50 Years of American Voices

2003

Author:
Lowell C. Rose and Alec M. Gallup

The 35th annual PDK/Gallup Poll of the Public’s Attitudes Toward the Public Schools

“Relationships at the federal, state, and local levels with regard to K-12 education are increasingly complex, change is the mantra of the day, and money is short in almost every state. Attention is currently directed at efforts to improve student achievement, with special emphasis on those minorities and other groups that have traditionally been less successful in gaining the quality of education needed for future success. These differences in school success have come to be known as the ‘achievement gap,’ a gap that virtually everyone agrees must be closed. How this is to be done and the relative roles of the parties involved are, however, matters involving uncertainty and controversy.

“The authors believe the data support the following general conclusions:

  • The public has high regard for the public schools, wants needed improvement to come through those schools, and has little interest in seeking alternatives.
  • The public sees itself as uninformed on No Child Left Behind, with 69% saying they lack the information needed to say whether their impression of the act is favorable or unfavorable.
  • Greater familiarity with the law is unlikely to lead to greater public support.
  • The public is concerned about getting and keeping good teachers, thinks teacher salaries are too low, and is willing to see higher salaries paid to teachers teaching in more challenging situations.
  • The public believes that closing the achievement gap between white students and black and Hispanic students is important but blames the gap on factors unrelated to the quality of schooling.
  • The public is not convinced that narrowing the achievement gap requires spending more money on low-achieving students.
  • A majority of respondents oppose vouchers and would oppose having their state adopt them, despite the 2002 U.S. Supreme Court decision stating that voucher plans do not violate the U.S. Constitution.”

What was happening in American education?

March 19, 2003: A New York Times reporter says he finds “nearly universal contempt” for No Child Left Behind.

March 26, 2003: More than 16,000 New York City students demanded transfers out of failing public schools under No Child Left Behind, which gives parents the right to request that their child be moved to a better-performing school. That number compares to 6,400 who requested such transfers the year before.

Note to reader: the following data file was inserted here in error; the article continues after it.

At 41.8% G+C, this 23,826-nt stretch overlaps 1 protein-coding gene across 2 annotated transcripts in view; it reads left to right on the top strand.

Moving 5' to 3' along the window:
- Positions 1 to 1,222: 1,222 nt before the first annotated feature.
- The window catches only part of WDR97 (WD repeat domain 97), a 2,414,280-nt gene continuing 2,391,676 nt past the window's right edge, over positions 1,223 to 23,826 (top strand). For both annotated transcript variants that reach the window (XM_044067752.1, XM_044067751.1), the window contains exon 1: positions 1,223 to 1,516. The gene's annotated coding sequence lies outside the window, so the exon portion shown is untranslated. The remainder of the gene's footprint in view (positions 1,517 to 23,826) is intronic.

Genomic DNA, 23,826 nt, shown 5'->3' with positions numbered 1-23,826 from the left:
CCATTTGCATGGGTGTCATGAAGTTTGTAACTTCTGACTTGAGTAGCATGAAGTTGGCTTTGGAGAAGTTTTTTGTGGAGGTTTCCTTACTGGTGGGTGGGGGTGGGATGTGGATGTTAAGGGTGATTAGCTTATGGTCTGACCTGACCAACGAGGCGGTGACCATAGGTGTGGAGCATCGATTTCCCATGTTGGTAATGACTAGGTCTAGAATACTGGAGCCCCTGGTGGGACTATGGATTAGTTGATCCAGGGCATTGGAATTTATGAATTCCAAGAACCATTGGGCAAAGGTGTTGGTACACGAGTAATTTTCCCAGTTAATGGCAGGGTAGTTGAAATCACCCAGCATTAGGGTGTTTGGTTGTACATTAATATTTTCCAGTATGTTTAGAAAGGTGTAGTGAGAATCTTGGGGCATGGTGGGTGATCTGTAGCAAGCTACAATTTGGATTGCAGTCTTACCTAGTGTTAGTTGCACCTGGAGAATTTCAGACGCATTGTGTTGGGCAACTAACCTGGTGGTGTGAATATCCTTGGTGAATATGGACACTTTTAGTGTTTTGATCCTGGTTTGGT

June 23, 2003: In Grutter v. Bollinger, the U.S. Supreme Court rules that race can be considered in admission decisions as long as quotas are not involved. The court says that a diverse study body is a benefit on a university campus.

October 2003: Across the country, thousands of schools are identified as needing improvement, part of a new requirement under No Child Left Behind.

Dec. 20, 2003: Three Connecticut towns say they no longer want to receive federal education funds because they don’t want to require their students to take the tests mandated by No Child Left Behind.

What was happening elsewhere in the United States?

2003  Ap 03011601551

Columbia lifts off from Cape Canaveral, Fla., as the clock shows 4 seconds elapsed Jan. 16, 2003. NASA lost communication with the ship and its seven astronauts as they soared over Texas minutes before their expected landing Feb. 1, 2003.
(AP Photo/Alan Diaz)

Feb. 1, 2003: NASA suspends the space shuttle program after Columbia burns up during re-entry to the Earth's atmosphere, killing the seven astronauts on board.

March 20, 2003: The United States, United Kingdom, Australia, and Poland invade Iraq, acting on the belief that Iraqi leader Saddam Hussein was stockpiling weapons of mass destruction.

April 2003: Scientists say they have completed the Human Genome Project by identifying more than 20,000 individual genes and base pairs that constitute human DNA.

April 28, 2003: Apple opens its iTunes storeApple opens its iTunes store and revolutionizes the music recording industry by allowing consumers to buy one song at a time.

Dec. 14, 2003: U.S. soldiers capture Saddam Hussein from his hiding place in a tiny bunker at a farmhouse near his hometown of Tikrit.


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We welcome your conversation about the poll results and the other information we’ve assembled here. What did we forget? What do you remember about this year? How do you think the events of this year influenced the responses to our questions?